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Church primary schools take fewer special-needs pupils than non-church schools, study says

05 October 2023

LSE research concludes that this makes church schools ‘hubs of relative advantage’

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CHURCH primary schools in England take proportionally fewer pupils with disabilities or special needs than non-church schools, making the former “hubs of relative advantage”, new research from the London School of Economics (LSE) concludes.

The research, led by Dr Tammy Campbell and published in the Oxford Review of Education this week, looks at reception-class admissions between 2010 and 2020: specifically in schools that recorded special educational needs and disabilities (SEND) pupils in their pre-school years, and those that already had an educational and health-care plan (ECHP). Both should be “manifest and salient” at the point of admission to qualify, it says.

In 2020, Roman Catholic primary schools admitted almost one quarter (24 per cent) fewer SEND pupils, and Church of England schools 15 per cent fewer than non-church schools, the research finds. It also found that a child with both SEND and free-school-meal eligibility (FSM) was estimated as having a 22-per-cent chance of attending a church school, compared with a 29-per-cent chance for a child with no FSM eligibility or SEND designation.

The paper also reports that, in 2019, 28 per cent of state-primary-school children in England attended faith schools — a proportion that has been consistent since at least 2000.

The analysis used the National Pupil Database: a census of children in state-funded education in England. The comparison appears to have been made between like-for-like schools.

The researchers go on to question “the existence, function and contribution of ‘faith’ schools . . . given the ‘faith’ schools’ general positioning in policy discourses as ‘raising standards through superior academic provision’”. They ask: “What does the seeming over-concentration of ‘advantaged’ children within ‘faith’ schools tell us about the workings of the marketised system premised upon ‘choice and diversity’?”

The paper concludes that schools that have the autonomy to administer their own admissions (all RC schools, and all C of E aided schools) do under-admit SEND children, but it acknowledges that context — social, financial, and geographical — could also be a factor.

The paper and its findings “do not provide any commentary on whether the tendency of ‘faith’ schools to under-admit children with SEND is inherently a positive or a negative thing for individual children”, the researchers say. Nor do they provide information on “individual ‘faith’ or non-‘faith’ schools that buck the overall trends”.

They conclude that schools should co-operate with local authorities in carrying out needs assessments for pupils, and in the development and review of ECHPs. They also have a duty to admit a young person to the school if it is named in their ECHPs, and to provide the educational support specified in the plan.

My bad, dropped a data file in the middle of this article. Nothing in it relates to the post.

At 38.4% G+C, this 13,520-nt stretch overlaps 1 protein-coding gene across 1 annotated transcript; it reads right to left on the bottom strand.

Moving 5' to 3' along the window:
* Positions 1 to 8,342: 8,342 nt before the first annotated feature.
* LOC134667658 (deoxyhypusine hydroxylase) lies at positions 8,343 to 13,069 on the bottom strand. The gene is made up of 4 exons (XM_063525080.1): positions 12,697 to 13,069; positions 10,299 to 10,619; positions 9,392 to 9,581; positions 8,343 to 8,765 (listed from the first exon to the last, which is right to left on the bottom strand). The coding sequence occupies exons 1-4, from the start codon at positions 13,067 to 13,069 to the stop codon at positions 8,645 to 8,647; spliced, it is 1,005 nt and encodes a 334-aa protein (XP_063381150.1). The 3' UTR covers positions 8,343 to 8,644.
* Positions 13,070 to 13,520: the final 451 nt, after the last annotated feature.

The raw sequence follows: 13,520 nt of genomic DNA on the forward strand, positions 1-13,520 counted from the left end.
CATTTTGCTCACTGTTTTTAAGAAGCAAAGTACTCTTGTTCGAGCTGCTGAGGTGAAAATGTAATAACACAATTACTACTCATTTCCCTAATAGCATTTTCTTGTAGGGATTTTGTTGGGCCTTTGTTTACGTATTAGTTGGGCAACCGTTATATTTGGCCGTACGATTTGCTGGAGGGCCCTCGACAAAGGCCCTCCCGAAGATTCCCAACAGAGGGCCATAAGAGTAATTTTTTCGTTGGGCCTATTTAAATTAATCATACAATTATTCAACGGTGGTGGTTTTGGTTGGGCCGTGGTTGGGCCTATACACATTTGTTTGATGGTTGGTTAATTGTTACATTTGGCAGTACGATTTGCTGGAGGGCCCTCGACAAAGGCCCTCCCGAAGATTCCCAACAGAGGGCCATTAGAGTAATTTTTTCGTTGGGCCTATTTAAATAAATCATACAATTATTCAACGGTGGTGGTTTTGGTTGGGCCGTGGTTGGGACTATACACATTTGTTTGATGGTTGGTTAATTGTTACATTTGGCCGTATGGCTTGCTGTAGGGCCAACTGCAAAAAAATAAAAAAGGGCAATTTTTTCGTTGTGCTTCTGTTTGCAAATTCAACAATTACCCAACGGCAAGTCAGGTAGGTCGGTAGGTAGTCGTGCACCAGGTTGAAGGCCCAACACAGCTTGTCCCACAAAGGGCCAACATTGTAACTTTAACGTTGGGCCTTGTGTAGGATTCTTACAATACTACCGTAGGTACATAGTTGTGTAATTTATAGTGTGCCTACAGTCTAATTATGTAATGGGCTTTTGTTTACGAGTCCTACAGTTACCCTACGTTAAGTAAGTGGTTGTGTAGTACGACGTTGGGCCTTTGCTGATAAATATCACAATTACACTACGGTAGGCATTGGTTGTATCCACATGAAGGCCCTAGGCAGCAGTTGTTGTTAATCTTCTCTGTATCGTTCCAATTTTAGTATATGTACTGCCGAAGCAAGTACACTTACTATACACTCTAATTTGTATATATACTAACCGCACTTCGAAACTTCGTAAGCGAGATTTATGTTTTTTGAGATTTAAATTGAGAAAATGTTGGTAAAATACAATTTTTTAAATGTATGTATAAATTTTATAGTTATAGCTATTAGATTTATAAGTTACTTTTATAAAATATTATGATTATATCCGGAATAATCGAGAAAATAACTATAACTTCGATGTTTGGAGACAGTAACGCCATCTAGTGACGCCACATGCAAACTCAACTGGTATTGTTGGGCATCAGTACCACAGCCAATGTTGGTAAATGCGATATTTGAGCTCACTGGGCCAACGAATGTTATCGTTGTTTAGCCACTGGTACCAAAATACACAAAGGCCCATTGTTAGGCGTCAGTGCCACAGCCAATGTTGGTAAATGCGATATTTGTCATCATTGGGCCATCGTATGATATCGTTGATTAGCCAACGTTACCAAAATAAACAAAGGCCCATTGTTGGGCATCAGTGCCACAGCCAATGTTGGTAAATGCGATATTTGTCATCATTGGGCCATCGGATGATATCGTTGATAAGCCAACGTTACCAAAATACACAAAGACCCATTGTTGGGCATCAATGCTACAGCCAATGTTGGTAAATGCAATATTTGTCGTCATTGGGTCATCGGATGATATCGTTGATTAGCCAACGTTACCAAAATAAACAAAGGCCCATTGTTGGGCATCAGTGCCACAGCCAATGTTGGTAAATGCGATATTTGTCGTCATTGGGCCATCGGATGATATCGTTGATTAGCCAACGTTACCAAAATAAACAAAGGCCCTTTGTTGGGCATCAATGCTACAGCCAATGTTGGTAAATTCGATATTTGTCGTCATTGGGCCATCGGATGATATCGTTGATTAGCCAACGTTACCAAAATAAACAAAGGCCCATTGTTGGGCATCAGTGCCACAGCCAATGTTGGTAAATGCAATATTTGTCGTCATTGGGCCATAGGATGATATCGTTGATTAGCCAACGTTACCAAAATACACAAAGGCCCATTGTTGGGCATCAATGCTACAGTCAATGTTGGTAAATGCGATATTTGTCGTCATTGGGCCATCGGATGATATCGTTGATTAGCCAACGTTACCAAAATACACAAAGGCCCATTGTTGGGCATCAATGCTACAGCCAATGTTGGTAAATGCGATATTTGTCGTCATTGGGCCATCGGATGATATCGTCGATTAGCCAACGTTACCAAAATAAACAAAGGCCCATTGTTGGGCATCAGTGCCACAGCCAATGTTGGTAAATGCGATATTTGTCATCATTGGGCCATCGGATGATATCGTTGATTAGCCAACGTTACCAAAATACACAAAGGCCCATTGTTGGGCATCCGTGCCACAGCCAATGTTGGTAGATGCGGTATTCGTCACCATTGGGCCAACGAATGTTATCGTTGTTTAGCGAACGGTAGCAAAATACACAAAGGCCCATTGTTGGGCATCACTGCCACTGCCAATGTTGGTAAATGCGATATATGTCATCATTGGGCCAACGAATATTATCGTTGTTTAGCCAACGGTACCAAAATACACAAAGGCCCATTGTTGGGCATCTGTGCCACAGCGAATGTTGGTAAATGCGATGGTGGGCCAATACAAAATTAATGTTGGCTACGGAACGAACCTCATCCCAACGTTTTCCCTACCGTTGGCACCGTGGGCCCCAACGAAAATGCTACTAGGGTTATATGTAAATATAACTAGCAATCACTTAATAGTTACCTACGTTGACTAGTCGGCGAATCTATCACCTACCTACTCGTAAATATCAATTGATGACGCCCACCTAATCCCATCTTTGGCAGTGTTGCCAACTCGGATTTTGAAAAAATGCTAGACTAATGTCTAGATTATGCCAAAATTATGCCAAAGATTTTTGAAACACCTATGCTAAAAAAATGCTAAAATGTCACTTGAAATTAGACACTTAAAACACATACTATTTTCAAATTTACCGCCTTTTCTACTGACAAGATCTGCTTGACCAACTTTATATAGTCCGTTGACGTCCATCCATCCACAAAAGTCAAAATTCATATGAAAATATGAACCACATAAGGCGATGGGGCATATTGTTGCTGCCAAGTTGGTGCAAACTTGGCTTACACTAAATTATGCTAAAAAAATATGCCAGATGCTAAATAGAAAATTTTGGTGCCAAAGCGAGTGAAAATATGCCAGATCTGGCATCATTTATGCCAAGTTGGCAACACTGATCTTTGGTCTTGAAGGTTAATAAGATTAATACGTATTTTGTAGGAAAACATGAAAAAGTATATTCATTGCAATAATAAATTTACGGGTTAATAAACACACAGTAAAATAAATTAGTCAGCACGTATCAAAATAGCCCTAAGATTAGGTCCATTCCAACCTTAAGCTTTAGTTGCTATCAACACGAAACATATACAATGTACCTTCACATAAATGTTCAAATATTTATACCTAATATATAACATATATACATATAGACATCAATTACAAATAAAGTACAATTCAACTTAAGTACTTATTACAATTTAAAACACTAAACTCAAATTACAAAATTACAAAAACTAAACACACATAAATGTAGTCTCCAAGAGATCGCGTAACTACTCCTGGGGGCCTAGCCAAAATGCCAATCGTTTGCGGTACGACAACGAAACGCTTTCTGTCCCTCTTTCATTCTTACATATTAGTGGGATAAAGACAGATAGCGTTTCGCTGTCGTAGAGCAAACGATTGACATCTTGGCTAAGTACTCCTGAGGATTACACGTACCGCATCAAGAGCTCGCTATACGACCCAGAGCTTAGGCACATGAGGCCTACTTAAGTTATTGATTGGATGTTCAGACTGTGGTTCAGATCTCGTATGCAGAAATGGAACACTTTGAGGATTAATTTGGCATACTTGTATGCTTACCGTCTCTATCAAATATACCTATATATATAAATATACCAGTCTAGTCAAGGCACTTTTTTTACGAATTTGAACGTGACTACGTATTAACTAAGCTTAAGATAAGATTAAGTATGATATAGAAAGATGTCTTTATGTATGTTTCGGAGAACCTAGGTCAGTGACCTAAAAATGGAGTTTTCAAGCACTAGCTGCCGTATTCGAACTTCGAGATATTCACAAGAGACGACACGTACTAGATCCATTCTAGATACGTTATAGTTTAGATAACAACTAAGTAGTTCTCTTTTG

Church House, Westminster, concluded that the data was sound, and that like-for-like comparisons had been used to analyse, for example, smaller and rural schools.

The C of E’s chief education officer, the Revd Nigel Genders, said that C of E schools existed “to serve the whole community” regardless of faith, and that the Church was “committed not only to meeting its legal obligations, but to providing schools which prioritise the needs of the most vulnerable through ambitious and expansive visions for SEND and alternative provision”.

He concluded: “While the research gives no strong evidence that arrangements by admissions authorities for C of E schools are a barrier to SEND applications, the Church is taking active steps to promote equal educational opportunities through our National Professional Qualification (NPQ) programmes, which train leaders in evidence-based SEND practice, and supporting schools through trauma informed practice, and SEND networks for leaders.”

A statement from the Catholic Education Service called the research “inaccurate”, however, and said that RC schools educated a much higher proportion of pupils from the most deprived backgrounds than other schools.

“If parents decide that the local mainstream Catholic school is not the best fit for their child’s particular needs, they might instead opt for another school, such as a Catholic special school or a Catholic school approved for ASEAN [Association of Southeast Asian Nations] pupils, of which there are 26 in England and Wales,” the statement said.

“Catholic schools nationally take 50 per cent more children than other schools from the 10 per cent most deprived areas, and about 25 per cent fewer from the 10 per cent most affluent areas.”

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